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Customer Review

125 of 140 people found the following review helpful
4.0 out of 5 stars Solemn drama gets the all-star treatment, April 8, 2002
This review is from: Sleepers (DVD)
SLEEPERS

(USA - 1996)

Aspect ratio: 2.39:1 (Super 35)
Theatrical soundtracks: Dolby Digital / DTS / SDDS

By virtue of its all-star cast, handsome production values and solemn subject matter, Barry Levinson's SLEEPERS was clearly intended as a Major Motion Picture from the outset. Based on the harrowing true-life bestseller by journalist Lorenzo Carcaterra - first published in 1995 - book and film describe the appalling fate of four Hell's Kitchen kids (played as children by Joe Perrino, Brad Renfro, Geoffrey Wigdor and Jonathan Tucker) who, in 1967, were sentenced to confinement in the 'Wilkinson Home for Boys' following a near-fatal accident involving a hot dog vending machine which they had stolen as a prank. Inside the reformatory, all four boys are sexually and emotionally abused by a group of sadistic guards led by the sinister Nokes (Kevin Bacon at his slimiest). More than a decade later, traumatized by their experiences, two of the now grown-up boys (Ron Eldard and Billy Crudup) corner Nokes unexpectedly in a local diner and murder him in cold blood. The other members of the group - one a prosecuting attorney (Brad Pitt), the other an aspiring writer and journalist (Jason Patric) - formulate a daring plan to have their friends acquitted, expiose the reformatory's dark secrets, and take revenge on their abusers...

Such an extraordinary tale was always going to be controversial, and so it proved. Upon release, book and film drew immediate fire from critics who accused author and filmmakers of embellishment and exaggeration, since no records could be found to prove that the trial depicted in the film ever took place within the Manhattan district, or that the Wilkinson Home for Boys ever existed - even though Carcaterra's book (and Levinson's script) makes it clear that most of the names, dates and locations have been changed or fictionalized to protect those involved, and that the records of all children held in institutions like Wilkinson are routinely deleted after seven years. Further scandal ensued when the movie ignited protests from those who believed the story drew unfortunate parallels between pedophilia and homosexuality, thereby reinforcing the worst kind of homophobic stereotype. The point is certainly valid, given Hollywood's shameful mistreatment of gay themes and characters over the years, but SLEEPERS doesn't seek to draw any kind of parallels, unconsciously or otherwise, merely to recreate events described in Carcaterra's book. Besides, monsters are monsters, whoever their victims may be.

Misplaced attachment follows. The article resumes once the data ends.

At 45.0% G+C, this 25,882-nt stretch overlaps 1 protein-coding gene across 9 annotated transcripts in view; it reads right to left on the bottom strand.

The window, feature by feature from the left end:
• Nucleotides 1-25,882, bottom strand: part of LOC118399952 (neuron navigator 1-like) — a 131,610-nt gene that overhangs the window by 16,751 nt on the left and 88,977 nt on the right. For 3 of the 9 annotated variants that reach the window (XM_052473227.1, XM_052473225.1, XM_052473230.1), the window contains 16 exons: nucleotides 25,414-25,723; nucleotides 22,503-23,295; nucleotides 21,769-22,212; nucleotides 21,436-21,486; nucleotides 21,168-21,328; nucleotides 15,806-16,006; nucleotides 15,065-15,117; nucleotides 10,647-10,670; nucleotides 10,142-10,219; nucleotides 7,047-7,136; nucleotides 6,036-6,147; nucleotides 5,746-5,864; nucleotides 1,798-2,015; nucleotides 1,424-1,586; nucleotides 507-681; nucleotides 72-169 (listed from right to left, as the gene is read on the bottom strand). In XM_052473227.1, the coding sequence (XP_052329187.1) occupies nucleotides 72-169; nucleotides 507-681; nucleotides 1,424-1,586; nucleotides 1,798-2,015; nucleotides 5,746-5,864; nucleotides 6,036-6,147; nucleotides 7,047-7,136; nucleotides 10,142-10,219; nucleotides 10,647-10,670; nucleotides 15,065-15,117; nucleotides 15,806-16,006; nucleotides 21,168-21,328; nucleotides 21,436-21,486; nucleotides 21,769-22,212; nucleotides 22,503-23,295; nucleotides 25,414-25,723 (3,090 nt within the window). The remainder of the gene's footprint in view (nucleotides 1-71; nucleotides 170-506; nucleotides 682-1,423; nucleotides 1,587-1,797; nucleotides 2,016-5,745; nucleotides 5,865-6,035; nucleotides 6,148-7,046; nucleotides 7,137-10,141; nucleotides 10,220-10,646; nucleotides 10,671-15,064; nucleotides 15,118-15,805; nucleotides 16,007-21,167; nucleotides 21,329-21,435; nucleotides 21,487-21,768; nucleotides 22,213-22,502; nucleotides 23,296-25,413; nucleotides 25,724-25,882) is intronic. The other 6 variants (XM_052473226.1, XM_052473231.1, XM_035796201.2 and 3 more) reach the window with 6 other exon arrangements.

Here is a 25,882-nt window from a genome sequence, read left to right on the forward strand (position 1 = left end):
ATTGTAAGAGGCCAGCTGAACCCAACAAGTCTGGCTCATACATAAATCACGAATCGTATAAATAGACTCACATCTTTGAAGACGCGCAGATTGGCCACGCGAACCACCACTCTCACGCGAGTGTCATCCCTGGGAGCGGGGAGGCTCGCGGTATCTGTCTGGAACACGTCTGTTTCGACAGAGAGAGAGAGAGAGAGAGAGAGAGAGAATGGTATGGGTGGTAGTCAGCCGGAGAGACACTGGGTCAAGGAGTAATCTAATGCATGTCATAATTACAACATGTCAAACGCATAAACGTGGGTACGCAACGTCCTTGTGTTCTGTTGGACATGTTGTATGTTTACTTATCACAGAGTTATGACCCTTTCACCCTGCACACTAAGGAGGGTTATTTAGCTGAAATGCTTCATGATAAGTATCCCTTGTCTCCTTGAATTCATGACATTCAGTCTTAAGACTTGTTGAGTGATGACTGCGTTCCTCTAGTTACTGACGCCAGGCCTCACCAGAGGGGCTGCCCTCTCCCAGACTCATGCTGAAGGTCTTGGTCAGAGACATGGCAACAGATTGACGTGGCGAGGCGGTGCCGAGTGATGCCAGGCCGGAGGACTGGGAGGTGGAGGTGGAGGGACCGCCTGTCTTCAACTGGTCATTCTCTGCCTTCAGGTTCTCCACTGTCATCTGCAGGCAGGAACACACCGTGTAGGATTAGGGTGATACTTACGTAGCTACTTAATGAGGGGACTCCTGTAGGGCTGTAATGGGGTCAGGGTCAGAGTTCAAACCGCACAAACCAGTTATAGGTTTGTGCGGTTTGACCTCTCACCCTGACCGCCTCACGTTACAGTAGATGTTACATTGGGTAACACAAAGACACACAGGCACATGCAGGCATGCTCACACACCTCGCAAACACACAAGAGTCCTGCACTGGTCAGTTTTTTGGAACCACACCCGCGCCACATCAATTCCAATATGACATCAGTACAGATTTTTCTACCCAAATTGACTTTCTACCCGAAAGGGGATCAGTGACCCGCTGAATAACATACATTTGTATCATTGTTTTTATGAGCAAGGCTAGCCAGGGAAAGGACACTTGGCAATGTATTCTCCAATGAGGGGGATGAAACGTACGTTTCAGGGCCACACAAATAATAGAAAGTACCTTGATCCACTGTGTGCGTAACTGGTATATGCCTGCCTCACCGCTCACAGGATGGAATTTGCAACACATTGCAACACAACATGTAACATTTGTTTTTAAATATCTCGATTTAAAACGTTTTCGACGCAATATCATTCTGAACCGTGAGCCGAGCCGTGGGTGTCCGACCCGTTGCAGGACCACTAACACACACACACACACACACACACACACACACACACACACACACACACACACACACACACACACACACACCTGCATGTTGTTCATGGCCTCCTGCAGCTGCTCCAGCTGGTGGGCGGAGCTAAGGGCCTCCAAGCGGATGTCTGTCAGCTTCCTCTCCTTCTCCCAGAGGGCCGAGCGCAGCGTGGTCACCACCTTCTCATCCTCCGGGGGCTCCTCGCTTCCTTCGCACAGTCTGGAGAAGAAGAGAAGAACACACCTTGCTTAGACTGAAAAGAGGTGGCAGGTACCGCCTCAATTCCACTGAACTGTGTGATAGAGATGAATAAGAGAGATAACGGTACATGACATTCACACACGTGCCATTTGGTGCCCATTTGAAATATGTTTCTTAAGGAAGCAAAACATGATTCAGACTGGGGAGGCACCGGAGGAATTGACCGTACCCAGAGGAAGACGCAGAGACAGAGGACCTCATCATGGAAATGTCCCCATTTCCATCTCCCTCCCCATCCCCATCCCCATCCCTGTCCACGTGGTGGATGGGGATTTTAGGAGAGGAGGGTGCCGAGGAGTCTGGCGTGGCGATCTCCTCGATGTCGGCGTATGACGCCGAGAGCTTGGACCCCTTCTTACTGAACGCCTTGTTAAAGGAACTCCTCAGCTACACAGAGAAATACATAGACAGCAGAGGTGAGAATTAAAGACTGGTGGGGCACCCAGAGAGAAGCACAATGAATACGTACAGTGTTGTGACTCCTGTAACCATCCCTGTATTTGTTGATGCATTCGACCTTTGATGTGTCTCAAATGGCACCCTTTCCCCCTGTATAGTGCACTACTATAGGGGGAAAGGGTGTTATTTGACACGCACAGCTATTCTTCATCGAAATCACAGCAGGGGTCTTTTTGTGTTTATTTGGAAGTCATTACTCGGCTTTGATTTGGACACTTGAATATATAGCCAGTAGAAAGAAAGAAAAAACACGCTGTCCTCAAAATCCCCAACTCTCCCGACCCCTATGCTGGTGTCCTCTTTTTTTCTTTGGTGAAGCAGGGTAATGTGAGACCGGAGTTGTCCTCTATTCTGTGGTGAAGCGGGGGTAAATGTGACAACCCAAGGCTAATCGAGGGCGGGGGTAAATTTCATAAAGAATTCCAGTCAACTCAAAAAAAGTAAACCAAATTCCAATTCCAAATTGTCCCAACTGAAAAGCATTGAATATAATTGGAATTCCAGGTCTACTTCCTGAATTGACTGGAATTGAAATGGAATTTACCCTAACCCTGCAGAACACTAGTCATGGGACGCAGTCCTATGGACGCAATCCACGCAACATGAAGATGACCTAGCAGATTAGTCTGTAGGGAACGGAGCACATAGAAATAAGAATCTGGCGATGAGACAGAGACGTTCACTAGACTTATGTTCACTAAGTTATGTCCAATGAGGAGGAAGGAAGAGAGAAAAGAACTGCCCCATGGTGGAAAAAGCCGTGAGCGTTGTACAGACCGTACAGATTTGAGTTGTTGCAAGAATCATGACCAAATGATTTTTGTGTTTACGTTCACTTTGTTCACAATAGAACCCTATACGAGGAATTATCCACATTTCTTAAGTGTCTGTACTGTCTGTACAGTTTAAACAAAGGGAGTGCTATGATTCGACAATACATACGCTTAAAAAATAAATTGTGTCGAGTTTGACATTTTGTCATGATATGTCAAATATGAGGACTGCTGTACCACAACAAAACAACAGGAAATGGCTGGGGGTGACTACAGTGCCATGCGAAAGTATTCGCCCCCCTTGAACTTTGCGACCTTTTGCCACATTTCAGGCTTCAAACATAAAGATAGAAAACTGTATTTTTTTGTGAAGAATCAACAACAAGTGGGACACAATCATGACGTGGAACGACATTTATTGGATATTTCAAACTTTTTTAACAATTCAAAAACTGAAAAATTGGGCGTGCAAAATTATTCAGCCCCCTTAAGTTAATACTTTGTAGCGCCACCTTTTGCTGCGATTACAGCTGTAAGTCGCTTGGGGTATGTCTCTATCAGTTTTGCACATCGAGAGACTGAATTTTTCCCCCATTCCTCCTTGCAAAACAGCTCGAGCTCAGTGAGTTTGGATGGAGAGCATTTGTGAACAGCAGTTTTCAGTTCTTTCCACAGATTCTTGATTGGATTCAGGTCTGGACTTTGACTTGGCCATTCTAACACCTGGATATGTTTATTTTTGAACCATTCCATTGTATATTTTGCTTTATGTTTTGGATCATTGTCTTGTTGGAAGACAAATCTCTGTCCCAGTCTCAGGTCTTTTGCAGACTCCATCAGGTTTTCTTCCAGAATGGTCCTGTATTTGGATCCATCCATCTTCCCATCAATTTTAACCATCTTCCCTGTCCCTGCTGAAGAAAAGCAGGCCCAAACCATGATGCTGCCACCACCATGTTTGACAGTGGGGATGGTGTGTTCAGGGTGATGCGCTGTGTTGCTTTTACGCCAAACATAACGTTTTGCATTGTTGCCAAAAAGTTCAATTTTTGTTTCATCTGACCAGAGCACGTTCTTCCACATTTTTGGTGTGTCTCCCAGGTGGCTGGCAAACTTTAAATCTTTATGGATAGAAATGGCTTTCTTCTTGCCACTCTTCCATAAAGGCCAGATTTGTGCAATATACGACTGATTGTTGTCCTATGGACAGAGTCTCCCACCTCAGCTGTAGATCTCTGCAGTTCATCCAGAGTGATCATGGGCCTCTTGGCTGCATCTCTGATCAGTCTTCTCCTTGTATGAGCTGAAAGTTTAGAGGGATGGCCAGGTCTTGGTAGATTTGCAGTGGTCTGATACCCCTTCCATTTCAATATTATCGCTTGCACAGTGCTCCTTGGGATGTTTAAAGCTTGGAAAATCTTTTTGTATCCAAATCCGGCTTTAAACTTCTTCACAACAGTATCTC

As a movie, SLEEPERS is competent, briskly paced, and beautifully acted by a dream cast of old pro's (including Robert De Niro and Dustin Hoffman in key roles) and a new generation of rising stars. It's an ensemble piece, and the lack of grandstanding - in favor of narrative momentum - is admirable. But while the film is consistently intelligent and engaging, it's drawbacks are significant: The kids are terrific, especially Perrino, but the adults are burdened by the gravity of the subject matter, and Patric's sombre narration seems a little too laidback at times, lacking warmth or even genuine emotion, while John Williams' rambling score clashes resolutely with the film's epic visual sweep. Also, for obvious reasons, the moviemakers were unable to depict the kind of sexual atrocities outlined in the original book, with unfortunate consequences: Here, Nokes' murder seems more like the result of a petulant outburst by a couple of thugs, rather than the inevitable outcome of horrendous physical abuse. And during the subsequent trial, it defies belief that the prosecution's key witness - a former guard at Wilkinson - would incriminate himself so readily on the stand, as depicted here. That said, however, the movie is still a worthwhile entry, but the book is better.
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Showing 1-9 of 9 posts in this discussion
Initial post: Dec 20, 2008 5:50:43 PM PST
Nina G says:
This review was concise and lets a buyer know why he does nor does not want to buy the film. Great review!

Posted on Dec 6, 2010 10:23:01 AM PST
Entertainment is the name of the game and
the accuracy of the story shouldn't really be
an issue. I was very entertained by this well
done film. The subject matter is engrossing
(real or not) and the cast and acting definitely
above average. The thugs outburst was spurred
by their abuse from Nokes and was in line with
their criminal lifestyle...you bet, it should have
been petulant! Books ARE generally better than
the films they spawn. A good film none-the-less.

Posted on Feb 11, 2013 4:15:10 PM PST